Glue has made possible much of the design both in furniture and in finish which is now in vogue. The fact that today we can obtain strong glue of uniform quality has an important bearing on all woodworking operations. Glue also has done much toward the economy of timber.
Seasoning the Stock
As shown in previous articles, the elder-day method of making accurate work was to air-season the stock through a period of years, until the internal stresses become equalized. Then, too, the cabinetmaker of two or three generations ago was in no particular hurry to put his product on the market and thus he gave ample time for the parts to thoroughly adjust themselves.
Today we rush the stuff from the log into the finished product in the shortest possible time. While the dry-kiln literally jerks the moisture out of the stock, the lumber remains full of strains and the moisture content in the various parts of the stock is an amount that is more or less irregular in disposition. To over- come these irregularities, it is necessary to cut the stock up into small pieces and then join them with glue in such a way that the strains in any one part will oppose the strains in another, thus neutralizing the warping tendency.
Built-up stock is the order of the day, whether it be built up of heavy strips or of veneering. This has played an important part in the economy of material. The strips and blocks used for the larger constructions can be cut more closely than was possible in the past, and also the material for the body of a piece can be made from wood containing some worm-holes or other imperfections which would not be allowed to appear on the surface, the surface finish being produced by means of veneer.
Both in built-up stock made from strips and in the built-up veneer stock, the resulting compound piece is stronger than a piece of equal thickness made from a single board. This has brought about the use of thinner material for many purposes.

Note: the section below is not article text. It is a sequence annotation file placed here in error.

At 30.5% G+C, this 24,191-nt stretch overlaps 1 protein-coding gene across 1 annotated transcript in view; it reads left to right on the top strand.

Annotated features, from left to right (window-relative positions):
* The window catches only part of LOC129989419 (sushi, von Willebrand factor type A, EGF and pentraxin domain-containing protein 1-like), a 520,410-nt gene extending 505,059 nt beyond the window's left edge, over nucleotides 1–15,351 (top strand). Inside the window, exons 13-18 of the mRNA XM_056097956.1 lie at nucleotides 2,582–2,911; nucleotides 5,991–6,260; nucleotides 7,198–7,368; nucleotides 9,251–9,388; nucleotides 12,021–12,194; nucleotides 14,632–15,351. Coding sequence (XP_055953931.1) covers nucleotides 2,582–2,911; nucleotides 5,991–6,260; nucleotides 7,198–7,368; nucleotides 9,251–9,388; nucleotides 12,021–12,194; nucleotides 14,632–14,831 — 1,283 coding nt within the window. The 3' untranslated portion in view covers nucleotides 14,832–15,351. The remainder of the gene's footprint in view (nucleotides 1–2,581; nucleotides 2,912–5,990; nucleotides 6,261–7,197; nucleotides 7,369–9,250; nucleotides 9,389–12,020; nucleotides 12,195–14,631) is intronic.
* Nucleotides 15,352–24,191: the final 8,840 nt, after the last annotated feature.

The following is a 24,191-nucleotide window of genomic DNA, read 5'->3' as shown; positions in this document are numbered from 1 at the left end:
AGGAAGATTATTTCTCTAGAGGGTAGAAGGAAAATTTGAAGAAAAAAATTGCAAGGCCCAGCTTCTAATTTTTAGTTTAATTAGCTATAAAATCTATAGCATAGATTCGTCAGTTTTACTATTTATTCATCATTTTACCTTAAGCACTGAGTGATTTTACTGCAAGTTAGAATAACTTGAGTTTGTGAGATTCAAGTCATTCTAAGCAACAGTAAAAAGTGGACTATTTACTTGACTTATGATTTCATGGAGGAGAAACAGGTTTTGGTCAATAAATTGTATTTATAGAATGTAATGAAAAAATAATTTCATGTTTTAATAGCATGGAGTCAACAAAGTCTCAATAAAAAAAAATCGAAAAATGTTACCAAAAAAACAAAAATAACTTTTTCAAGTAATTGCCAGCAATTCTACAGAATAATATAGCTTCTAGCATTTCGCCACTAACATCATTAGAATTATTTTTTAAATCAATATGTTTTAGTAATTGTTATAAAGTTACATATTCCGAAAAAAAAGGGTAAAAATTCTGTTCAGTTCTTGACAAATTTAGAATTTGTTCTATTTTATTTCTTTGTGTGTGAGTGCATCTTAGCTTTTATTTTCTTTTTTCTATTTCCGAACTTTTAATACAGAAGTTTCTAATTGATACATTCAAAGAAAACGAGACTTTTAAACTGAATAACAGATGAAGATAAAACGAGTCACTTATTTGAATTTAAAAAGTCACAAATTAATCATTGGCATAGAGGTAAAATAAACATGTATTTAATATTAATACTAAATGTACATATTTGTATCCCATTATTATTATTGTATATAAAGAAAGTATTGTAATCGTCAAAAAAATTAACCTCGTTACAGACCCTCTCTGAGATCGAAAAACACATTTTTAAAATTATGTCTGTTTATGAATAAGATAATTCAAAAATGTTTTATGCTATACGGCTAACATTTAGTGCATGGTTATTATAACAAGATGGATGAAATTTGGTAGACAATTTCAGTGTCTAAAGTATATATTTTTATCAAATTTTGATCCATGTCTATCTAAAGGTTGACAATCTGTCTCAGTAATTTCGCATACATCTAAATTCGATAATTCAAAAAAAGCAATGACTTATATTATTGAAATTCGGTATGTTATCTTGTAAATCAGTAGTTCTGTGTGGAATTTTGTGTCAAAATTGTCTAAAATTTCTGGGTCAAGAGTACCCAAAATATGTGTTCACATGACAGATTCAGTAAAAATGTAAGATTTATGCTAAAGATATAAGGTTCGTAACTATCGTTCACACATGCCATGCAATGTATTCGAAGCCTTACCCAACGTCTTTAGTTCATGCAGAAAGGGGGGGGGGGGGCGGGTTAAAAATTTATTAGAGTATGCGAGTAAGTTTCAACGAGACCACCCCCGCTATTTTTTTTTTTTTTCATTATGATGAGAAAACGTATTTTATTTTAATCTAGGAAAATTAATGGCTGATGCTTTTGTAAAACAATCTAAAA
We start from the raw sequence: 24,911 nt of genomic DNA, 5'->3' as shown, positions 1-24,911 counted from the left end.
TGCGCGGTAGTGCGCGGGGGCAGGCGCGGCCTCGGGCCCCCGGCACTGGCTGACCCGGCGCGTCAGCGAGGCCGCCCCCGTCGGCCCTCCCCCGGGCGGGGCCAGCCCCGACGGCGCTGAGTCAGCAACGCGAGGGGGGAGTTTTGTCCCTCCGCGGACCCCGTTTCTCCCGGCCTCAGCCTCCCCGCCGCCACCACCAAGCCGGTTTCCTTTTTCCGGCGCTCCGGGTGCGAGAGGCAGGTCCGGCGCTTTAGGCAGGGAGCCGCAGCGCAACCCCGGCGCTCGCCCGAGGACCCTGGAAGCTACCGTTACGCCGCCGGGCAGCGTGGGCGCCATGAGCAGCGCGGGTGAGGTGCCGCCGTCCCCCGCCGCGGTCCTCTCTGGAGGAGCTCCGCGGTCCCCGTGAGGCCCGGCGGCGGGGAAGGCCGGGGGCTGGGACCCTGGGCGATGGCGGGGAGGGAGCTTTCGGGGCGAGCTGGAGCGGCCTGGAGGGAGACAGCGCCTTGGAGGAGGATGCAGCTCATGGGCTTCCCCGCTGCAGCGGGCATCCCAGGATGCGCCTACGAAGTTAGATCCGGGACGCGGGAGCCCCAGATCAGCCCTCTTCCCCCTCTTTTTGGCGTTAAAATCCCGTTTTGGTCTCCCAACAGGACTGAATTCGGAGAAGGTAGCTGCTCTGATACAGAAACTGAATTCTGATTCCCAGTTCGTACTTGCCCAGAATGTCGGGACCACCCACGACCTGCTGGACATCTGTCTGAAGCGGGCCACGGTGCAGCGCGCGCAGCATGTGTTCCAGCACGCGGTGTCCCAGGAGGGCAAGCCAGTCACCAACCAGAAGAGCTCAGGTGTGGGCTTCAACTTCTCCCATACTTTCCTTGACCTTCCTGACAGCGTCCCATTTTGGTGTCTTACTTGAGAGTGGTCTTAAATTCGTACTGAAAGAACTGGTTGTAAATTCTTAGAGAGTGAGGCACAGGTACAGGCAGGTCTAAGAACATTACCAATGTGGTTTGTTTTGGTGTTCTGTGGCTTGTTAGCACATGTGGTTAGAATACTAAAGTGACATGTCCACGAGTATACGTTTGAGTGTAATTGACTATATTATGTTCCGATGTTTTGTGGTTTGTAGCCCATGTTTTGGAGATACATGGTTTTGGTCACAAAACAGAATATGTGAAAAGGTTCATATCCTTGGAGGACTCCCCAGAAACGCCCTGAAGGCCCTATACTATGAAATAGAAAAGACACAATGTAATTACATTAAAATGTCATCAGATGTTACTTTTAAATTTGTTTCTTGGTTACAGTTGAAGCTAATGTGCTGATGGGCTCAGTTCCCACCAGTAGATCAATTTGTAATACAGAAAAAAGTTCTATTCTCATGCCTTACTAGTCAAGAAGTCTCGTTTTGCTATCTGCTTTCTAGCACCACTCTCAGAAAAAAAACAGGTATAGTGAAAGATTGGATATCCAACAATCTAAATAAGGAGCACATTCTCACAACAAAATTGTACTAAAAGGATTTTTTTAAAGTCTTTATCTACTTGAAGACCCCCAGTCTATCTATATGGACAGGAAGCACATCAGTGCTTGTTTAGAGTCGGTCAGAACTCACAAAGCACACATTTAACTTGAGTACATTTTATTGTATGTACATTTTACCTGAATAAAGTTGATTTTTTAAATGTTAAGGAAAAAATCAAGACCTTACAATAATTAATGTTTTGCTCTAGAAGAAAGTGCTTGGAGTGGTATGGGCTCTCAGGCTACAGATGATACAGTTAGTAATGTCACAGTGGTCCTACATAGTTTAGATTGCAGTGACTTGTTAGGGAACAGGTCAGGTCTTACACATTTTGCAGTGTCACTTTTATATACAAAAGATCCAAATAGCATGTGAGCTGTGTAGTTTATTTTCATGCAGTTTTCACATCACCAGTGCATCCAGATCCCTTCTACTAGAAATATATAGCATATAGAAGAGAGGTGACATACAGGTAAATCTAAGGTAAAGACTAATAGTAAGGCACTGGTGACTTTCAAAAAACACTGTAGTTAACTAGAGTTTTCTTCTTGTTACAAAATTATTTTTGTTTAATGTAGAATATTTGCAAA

The compound veneered board made up of a body of three or more pieces of rotary-cut veneer with a face of hardwood veneer is another factor which economises timber to a great extent. A log made into rotary-cut stock occasions no loss in sawdust. When this rotary-cut stock is dried under pressure so as to straighten it and then built up into compound veneer boards, the resulting pieces are remarkably straight.
Manufacturers realized this long ago the extent to which stock of this kind can be used and the saving which can be affected through it. Today the backs of bookcases, and numerous other pieces of furniture are made from compound veneered boards from 1/4 to 5/16 inch thick. These being continuous are therefore dust-proof.
The old method of using tongue-and- groove stock took care of the shrinkage, but if an attempt was made to glue the tongues and grooves to keep out the dust the stock was sure to crack or buckle.
Glue for Compound Board
The glue employed in making up this compound stock must be strong enough so that it can resist the tendency of the wood to expand or contract. In other words, the glue must be at the same time strong, tenacious, and flexible.
Rotary-cut stock generally presents a very good surface for gluing. Some woods when finished with a smoother present such a smooth surface that the glue does not adhere well. In certain instances the wood requires scoring or scratching to make a good glued joint possible.
Panels and Their Place
The compound board has not only revolutionized the practice in constructing backs for furniture but it is also used for drawer bottoms and is now even appearing in the finished surfaces of furniture. The panel-less desk or door would be a manufacturing impossibility were it not for the introduction of compound boards. At best the panel is an excuse introduced into construction practice by the woodworker as an acknowledgment of the fact that it was impossible for him to control shrinkage in any other way. Hence, we have the panel in order to allow the material to come and go without destroying the harmony of the whole or permitting the possibility of actually producing cracks through the wooden structure. We have become so accustomed to panels that at first sight the appearance of a door without them does not suit our sense of fitness. In much the same manner the first automobiles and trolley cars appeared unfinished and in no condition to start without a horse in front of them.